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Career Guide

Building Searches



Keyword searching searches for those words, wherever they appear in your database - titles, subject descriptors, notes, abstracts, etc. Remember, generally you are not searching the full text of the items. You're searching the "record" of all the articles in the database's content. A "record" is a description of an item, used to give as much detail to help you determine what the content is and what it is about.

Finding the right keywords is important to directing your searches to relevant results. Search for keywords related to your topic in your readings and your articles to pull out terms that for part of the discourse on the topic. Use those to build new searches for items that you have not previously discovered. 

If you are searching in some databases, it may search full text of the articles, if full text searching is available. Is restricting your searching to Full Text a good idea? This will narrow your results to only articles that particular database has full text for. Most of our databases will have the "Find it @ NU" link attached to the record, which will open the option to you to see if Northwestern has full text to that article in another database. It may be better to keep your options open than miss out on a good article.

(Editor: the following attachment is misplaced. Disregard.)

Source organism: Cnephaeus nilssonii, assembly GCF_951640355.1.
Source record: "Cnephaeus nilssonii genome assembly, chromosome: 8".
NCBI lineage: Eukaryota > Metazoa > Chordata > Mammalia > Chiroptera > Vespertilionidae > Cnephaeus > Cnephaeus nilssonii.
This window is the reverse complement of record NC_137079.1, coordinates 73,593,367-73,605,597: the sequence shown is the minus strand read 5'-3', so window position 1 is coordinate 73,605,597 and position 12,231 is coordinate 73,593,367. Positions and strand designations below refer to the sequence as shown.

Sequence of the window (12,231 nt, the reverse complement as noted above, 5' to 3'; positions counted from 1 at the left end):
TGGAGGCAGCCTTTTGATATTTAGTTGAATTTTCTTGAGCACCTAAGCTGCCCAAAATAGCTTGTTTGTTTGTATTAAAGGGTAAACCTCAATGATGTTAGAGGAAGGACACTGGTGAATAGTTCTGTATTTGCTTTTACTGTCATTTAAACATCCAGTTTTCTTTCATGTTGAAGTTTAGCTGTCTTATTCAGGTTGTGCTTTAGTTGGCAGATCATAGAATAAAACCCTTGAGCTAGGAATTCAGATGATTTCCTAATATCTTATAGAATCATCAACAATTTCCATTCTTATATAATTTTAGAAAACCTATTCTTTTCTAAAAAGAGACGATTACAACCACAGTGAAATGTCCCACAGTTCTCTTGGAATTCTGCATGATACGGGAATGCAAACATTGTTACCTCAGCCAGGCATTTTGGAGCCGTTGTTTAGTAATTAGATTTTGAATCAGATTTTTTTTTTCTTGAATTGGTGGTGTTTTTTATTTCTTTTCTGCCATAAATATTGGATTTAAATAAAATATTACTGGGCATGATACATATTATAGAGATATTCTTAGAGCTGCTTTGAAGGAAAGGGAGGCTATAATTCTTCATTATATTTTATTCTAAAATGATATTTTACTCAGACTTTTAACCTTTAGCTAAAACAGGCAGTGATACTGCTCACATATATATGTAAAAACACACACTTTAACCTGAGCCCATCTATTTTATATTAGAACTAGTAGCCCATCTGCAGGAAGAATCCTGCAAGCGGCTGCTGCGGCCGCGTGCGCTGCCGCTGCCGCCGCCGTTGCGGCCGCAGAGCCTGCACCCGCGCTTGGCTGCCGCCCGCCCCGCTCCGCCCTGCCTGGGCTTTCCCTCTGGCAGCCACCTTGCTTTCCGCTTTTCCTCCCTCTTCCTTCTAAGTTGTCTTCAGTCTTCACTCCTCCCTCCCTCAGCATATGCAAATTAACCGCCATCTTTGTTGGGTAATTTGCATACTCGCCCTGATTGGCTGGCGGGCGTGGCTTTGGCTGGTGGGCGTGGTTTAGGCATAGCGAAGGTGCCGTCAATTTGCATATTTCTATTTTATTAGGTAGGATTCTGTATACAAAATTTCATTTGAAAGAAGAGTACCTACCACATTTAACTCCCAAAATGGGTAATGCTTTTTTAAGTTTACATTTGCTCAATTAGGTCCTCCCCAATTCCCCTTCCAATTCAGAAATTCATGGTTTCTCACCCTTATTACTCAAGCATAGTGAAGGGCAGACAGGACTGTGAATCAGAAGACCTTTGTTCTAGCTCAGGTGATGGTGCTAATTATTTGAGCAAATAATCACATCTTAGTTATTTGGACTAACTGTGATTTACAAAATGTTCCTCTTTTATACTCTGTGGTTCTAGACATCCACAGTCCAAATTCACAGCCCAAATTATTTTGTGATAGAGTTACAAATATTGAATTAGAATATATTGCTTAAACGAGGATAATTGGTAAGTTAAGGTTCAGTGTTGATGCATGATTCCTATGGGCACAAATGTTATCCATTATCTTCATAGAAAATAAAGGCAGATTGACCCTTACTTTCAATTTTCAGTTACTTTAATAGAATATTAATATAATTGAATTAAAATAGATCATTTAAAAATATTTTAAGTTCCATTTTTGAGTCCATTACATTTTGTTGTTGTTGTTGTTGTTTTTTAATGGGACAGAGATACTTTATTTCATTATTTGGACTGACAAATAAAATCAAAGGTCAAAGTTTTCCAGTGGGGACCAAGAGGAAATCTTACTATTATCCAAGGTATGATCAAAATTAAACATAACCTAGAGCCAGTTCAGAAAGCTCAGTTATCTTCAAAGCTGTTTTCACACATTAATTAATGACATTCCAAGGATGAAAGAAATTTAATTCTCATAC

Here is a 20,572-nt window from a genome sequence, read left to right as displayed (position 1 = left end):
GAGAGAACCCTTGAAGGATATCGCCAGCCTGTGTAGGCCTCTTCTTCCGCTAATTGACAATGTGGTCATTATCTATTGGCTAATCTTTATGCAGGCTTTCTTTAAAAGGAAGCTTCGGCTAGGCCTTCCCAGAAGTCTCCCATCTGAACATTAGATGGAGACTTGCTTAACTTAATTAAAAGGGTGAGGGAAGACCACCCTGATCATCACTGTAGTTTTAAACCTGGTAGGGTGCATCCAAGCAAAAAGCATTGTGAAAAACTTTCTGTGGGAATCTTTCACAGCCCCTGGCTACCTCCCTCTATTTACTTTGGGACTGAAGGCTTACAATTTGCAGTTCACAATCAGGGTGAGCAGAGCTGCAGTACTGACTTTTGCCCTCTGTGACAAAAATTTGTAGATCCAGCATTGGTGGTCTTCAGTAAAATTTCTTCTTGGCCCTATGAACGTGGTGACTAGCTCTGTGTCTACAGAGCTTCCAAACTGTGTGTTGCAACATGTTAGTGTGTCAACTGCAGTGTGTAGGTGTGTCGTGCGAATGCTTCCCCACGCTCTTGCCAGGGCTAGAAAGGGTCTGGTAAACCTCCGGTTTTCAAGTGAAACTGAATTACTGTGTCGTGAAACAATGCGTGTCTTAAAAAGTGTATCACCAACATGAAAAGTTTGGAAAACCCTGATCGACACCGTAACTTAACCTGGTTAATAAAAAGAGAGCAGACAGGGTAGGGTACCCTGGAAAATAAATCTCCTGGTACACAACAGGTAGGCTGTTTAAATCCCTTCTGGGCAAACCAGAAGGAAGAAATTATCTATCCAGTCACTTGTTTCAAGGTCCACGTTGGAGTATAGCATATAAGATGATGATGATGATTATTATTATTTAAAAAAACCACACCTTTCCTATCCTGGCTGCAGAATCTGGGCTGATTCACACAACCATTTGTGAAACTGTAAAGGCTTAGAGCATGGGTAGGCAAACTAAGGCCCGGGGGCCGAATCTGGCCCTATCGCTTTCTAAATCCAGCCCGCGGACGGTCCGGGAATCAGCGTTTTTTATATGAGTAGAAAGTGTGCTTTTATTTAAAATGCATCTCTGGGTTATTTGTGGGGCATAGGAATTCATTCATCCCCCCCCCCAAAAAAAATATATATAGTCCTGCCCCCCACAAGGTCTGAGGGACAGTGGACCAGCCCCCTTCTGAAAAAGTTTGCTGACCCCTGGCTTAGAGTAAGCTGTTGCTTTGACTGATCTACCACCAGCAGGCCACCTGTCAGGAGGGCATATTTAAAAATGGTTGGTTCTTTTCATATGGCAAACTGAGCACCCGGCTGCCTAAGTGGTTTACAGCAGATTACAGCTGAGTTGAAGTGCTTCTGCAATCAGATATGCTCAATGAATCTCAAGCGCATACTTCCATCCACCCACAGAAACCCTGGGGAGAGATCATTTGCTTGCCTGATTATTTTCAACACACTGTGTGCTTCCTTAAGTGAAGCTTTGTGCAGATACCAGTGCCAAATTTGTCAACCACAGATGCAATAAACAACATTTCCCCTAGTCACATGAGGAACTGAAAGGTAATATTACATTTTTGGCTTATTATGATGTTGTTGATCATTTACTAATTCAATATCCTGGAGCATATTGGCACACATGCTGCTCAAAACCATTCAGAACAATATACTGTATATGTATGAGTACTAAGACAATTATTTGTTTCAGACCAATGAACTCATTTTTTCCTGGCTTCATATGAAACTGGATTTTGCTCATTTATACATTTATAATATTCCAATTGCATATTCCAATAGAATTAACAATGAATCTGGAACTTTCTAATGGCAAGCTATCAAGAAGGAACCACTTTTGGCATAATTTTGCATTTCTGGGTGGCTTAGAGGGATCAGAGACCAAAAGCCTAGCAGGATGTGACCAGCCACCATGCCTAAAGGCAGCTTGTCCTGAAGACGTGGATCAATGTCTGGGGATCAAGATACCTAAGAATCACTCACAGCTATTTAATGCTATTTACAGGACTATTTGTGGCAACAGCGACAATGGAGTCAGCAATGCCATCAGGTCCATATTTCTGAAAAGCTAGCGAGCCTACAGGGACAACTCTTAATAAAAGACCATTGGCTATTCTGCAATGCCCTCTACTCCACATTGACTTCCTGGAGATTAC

Building a Search

There are 3 basic ways to construct a search: AND, OR, and NOT. You'll see this referred to in a lot of databases as "boolean searching". 

Use AND between your terms to search for two words to appear in you your record, helping narrow your results. career AND development will search for records that contain both the words facebook and privacy. Use AND to join your topical terms.

Use OR between your terms to expand your search to include either one word or another. marketing OR branding will search for items that contain either word. Use OR to include terms that are related or that have different spellings (labor OR labour). 


Use quotations around a two or more words to search them as a phrase. Searching for "Chicago Tribune" will make sure that your results include those two words together. 


Truncating a search allows you to expand your result to include words with the same root by adding a symbol to the end of the root word, usually an *. Check the database's "help" function for the right symbol (in NUcat it is a ?). A search for network* will retrieve Network, networks, networking.

Be judicious with your truncation. The more letters you use, the more specific your results. Using too few letters will often result in unrelated terms. Don't use less than 4 letters. 

Subject Terms and Subject Headings

Remember that most often you're searching records, not full text. Subjects, Subject Terms, and Subject Headings are used to describe what the content (article, book, etc.) is about, what it's subjects are. Subjects are more directed than keywords, as keyword searches may pull up random references to an article that isn't specifically about your topic/term. 

Keywords are good to get you started on your searching, but look into the Subject Terms of articles and books that you find really speak to your topic. Use those to help expand your research. 

Subject Guide

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Chris Davidson
he / him / his
2 North - Core Library
University Library
Subjects: Journalism